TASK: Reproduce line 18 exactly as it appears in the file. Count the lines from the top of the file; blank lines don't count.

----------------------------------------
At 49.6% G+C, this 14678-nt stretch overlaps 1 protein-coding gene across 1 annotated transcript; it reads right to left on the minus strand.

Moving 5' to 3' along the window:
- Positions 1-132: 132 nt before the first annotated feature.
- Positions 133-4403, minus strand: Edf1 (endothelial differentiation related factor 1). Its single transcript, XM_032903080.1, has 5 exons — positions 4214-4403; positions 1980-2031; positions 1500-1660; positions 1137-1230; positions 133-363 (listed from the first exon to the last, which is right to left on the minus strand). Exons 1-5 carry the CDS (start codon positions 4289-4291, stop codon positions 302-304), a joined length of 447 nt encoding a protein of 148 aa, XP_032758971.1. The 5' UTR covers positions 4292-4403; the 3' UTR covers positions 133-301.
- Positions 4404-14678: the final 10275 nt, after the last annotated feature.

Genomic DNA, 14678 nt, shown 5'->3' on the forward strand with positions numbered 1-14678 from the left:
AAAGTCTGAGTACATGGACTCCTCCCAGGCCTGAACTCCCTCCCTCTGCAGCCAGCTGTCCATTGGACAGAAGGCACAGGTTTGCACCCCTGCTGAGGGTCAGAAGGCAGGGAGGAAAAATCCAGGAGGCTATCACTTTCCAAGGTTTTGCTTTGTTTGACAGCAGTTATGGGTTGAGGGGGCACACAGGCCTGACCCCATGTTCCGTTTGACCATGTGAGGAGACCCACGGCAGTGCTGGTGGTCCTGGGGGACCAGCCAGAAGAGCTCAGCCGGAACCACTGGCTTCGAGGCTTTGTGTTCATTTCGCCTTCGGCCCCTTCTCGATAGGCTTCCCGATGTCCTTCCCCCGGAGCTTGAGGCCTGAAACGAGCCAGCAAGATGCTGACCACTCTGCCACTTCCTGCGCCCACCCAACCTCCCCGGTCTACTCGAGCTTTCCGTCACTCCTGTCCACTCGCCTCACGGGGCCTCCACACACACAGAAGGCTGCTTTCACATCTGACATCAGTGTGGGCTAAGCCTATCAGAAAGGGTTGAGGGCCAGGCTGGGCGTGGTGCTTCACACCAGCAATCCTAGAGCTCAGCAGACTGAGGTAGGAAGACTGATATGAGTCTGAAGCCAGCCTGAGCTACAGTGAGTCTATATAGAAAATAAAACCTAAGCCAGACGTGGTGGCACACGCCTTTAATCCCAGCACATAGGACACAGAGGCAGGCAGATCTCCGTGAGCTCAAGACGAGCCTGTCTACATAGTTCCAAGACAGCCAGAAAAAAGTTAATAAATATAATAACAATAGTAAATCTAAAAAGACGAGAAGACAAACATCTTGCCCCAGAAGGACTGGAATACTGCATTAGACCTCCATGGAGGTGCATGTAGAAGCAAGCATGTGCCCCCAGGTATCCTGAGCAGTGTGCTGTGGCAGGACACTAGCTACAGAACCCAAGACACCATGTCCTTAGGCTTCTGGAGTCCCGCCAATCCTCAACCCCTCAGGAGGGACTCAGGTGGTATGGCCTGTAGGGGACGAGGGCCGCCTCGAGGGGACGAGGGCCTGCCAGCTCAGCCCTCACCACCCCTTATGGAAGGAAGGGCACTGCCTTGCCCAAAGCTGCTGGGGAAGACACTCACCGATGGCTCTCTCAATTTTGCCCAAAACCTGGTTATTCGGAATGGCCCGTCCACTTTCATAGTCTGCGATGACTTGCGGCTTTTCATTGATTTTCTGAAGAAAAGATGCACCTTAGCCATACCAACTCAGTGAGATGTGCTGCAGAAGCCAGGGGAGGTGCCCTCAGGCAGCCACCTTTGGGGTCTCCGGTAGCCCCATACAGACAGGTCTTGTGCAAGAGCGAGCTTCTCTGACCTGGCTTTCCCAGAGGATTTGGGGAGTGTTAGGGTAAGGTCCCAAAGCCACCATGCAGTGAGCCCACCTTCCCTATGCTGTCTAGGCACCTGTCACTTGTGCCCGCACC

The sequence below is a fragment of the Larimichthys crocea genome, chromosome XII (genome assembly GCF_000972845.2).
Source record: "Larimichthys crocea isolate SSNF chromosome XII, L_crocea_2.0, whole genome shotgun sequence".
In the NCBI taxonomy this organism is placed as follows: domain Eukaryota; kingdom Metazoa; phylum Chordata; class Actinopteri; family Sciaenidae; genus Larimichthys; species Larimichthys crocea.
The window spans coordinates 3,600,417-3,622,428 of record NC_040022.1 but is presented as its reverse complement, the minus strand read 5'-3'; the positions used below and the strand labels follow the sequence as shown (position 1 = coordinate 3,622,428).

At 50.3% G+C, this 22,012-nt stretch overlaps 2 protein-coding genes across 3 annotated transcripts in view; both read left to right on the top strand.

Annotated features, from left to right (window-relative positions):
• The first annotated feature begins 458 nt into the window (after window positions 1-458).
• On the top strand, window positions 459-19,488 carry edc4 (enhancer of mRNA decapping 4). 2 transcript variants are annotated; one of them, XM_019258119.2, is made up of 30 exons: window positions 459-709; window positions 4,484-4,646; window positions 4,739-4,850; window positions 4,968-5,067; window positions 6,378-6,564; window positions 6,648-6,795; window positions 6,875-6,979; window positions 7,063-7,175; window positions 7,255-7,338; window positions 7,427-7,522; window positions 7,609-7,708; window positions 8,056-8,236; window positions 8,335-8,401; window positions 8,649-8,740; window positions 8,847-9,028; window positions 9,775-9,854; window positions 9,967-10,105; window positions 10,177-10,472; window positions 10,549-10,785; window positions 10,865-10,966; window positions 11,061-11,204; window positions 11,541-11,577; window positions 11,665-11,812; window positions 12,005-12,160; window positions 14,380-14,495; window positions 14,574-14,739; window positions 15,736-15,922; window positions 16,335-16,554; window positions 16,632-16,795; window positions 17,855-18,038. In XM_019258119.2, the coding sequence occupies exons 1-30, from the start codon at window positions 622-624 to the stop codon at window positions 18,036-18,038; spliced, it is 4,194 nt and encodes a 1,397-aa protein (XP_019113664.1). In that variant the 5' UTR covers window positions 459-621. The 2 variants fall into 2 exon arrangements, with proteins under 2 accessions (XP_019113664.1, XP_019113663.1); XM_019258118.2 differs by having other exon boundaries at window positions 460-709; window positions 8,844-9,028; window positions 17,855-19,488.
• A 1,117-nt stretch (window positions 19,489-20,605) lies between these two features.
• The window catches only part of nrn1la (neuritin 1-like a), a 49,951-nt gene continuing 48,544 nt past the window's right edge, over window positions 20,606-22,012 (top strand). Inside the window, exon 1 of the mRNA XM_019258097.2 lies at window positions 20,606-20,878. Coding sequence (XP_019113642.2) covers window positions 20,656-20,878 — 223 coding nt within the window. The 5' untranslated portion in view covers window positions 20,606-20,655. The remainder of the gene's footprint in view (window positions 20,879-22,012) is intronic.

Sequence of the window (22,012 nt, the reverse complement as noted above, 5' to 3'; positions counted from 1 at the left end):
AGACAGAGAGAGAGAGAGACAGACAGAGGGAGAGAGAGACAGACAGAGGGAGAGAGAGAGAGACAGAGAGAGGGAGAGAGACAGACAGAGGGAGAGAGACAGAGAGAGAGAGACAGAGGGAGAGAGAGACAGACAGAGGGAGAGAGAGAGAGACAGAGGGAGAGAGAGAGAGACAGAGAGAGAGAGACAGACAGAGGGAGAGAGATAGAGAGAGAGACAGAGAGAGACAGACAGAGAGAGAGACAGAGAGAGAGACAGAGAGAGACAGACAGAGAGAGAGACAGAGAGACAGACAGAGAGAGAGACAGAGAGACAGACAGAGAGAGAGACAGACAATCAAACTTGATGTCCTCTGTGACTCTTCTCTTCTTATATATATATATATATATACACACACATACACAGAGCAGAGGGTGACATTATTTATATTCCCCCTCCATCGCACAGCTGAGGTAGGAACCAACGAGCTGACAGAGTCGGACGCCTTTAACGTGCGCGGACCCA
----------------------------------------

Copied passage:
Sequence of the window (22,012 nt, the reverse complement as noted above, 5' to 3'; positions counted from 1 at the left end):